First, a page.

All 19 Black women ran for judicial seats in Houston during midterms and won

Get ready for the #Houston19.

After the midterm elections, 19 Black women ran for various judicial seats in Harris County, Texas and won.

the Houston 19
Here are the 19 African American women judges who were up for reelection in Houston and won otherwise known as the Houston 19. (Twitter)

A group of Black judges in Houston, Texas have seriously become “squad goals” during the 2018 midterms.

According to Cosmo, this week 19 Black women ran for various judicial seats in Harris County, and as if this wasn’t impressive enough, on Tuesday they all won their races.

This marks the single biggest victory for Black women in the county’s history and their inspirational feat is being lauded as a bright spot in the midst of all the disappointment surrounding Democrat Beto O’Rourke‘s loss to Republican incumbent Ted Cruz in the Texas Senate race.

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“Despite the Beto loss this happened in Houston!!!!!!!” wrote one proud Texan. “Can you say #BlackGirlMagic #Houston19 Shoutout to my city!!!!!! 19 African American Female Judges got elected that’s SO AMAZING!!!! #MidtermElections

The group of high achieving women are call themselves the #Houston19, and their jurisdiction, Harris County,  encompasses most of Houston, is the third-largest county in the country. These women being given judicial seats also creates a bench that will more accurately reflect the incredibly diverse community it serves.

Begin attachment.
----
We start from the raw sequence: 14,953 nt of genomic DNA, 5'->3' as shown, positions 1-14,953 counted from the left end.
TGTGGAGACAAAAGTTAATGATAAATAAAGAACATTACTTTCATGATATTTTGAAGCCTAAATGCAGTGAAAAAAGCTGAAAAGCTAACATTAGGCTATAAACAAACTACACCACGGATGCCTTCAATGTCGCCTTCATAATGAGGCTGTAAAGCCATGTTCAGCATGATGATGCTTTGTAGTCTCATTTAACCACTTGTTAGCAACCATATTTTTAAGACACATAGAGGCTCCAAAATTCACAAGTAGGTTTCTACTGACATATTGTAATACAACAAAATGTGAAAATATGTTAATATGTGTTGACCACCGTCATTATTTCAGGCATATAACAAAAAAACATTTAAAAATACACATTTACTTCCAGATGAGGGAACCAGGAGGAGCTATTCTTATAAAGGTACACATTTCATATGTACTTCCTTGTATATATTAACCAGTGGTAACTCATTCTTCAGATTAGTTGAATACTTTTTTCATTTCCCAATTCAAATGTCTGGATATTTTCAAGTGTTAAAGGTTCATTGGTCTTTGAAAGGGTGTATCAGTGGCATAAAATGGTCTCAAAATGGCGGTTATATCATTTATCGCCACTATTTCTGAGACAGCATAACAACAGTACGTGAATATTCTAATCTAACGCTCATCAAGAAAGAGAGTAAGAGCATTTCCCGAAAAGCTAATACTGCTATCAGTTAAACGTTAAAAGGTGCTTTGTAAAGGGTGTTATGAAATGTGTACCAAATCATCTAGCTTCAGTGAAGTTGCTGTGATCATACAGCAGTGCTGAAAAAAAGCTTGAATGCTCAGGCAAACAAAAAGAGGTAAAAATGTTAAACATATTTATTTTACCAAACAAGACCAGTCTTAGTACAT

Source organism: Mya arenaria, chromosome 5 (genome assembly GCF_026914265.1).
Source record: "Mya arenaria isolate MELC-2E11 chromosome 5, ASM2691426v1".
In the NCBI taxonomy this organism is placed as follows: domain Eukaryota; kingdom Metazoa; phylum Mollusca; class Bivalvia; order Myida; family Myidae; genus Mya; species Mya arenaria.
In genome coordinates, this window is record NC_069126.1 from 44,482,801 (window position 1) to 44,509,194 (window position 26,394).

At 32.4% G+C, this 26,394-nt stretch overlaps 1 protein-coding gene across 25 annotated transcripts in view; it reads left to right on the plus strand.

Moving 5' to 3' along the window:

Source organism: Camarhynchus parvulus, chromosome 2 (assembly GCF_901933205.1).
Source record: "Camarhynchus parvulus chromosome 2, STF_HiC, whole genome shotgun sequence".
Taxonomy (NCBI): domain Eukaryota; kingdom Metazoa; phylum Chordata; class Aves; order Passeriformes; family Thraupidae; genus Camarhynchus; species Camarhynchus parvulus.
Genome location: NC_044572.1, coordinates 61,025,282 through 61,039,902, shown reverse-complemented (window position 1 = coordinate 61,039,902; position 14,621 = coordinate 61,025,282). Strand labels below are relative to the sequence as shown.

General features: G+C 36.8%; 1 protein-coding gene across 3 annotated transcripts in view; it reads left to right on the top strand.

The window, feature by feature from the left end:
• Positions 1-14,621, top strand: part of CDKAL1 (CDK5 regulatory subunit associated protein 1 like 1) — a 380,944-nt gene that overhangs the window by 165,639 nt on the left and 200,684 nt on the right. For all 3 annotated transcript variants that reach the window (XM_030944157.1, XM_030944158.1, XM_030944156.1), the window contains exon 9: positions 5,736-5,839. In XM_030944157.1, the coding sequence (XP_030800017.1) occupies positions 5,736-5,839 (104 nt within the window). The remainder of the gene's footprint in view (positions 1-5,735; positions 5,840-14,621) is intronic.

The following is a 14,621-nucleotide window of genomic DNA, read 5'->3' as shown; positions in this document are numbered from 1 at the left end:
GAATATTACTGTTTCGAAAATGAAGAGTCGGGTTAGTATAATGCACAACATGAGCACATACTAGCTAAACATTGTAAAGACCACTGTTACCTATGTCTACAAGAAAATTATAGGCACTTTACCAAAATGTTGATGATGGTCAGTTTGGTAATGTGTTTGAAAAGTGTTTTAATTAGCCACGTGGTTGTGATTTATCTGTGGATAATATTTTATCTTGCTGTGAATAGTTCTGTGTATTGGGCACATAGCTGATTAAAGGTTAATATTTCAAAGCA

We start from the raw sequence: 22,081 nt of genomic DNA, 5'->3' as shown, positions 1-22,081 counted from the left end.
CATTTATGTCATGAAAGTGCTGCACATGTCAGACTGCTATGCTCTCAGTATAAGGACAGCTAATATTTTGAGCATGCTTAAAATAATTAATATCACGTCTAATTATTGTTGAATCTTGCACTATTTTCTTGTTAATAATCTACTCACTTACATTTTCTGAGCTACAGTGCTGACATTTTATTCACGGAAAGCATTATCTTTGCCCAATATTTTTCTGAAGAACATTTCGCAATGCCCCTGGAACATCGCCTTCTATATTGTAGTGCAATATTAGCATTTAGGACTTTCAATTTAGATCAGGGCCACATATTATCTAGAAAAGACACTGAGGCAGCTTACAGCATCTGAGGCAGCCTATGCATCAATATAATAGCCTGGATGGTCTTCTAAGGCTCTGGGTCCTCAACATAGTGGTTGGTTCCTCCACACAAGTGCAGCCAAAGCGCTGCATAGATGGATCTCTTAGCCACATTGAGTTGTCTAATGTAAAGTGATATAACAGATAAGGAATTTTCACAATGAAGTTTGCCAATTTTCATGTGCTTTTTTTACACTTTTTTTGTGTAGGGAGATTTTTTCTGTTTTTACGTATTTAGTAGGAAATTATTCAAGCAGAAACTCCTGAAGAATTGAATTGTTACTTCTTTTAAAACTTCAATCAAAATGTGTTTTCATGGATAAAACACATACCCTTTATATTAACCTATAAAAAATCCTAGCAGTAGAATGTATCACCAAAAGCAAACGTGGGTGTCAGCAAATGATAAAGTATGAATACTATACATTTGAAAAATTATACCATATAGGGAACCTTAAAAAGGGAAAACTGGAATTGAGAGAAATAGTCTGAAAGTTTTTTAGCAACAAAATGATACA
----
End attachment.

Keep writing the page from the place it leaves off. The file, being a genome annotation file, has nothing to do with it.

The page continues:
According to a study the American Constitution Society, non-white women comprise less than 20 percent of judicial forces at the state level.

The candidates who won on Tuesday are Ramona Franklin, Germaine Tanner, Sandra Peake, Maria Jackson, Angela Graves-Harrington, Cassandra Holleman, Latosha Lewis Payne, LaShawn Williams, Dedra Davis, Tonya Jones, Linda Dunson, Toria Finch, Ronnisha Bowman, Lucia Bates, Erica Hughes, Michelle Moore, Lori Chambers Gray, Shannon Baldwin, and Sharon Burney.

“Across the board, the diversity of the Democratic ticket was huge and I think it sends a message that we can lead here in Harris County. We can lead in the state of Texas,” Judge-elect Lawshawn Williams told KPRC.

“For Black women particularly, we take a seat at the table and things change. For us in this situation it will change in terms of criminal justice reform, health care, these are the kinds of cases that will come before us and really impact our community.”

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“The duties of a county judge vary depending on the population of the county. In most rural counties, the judge has broad judicial responsibilities and is often the principal source of information and assistance,” explains the Texas Association of Counties guide.

Supporters and celebrities alike have taken to showing their love for the women on their incredible achievement.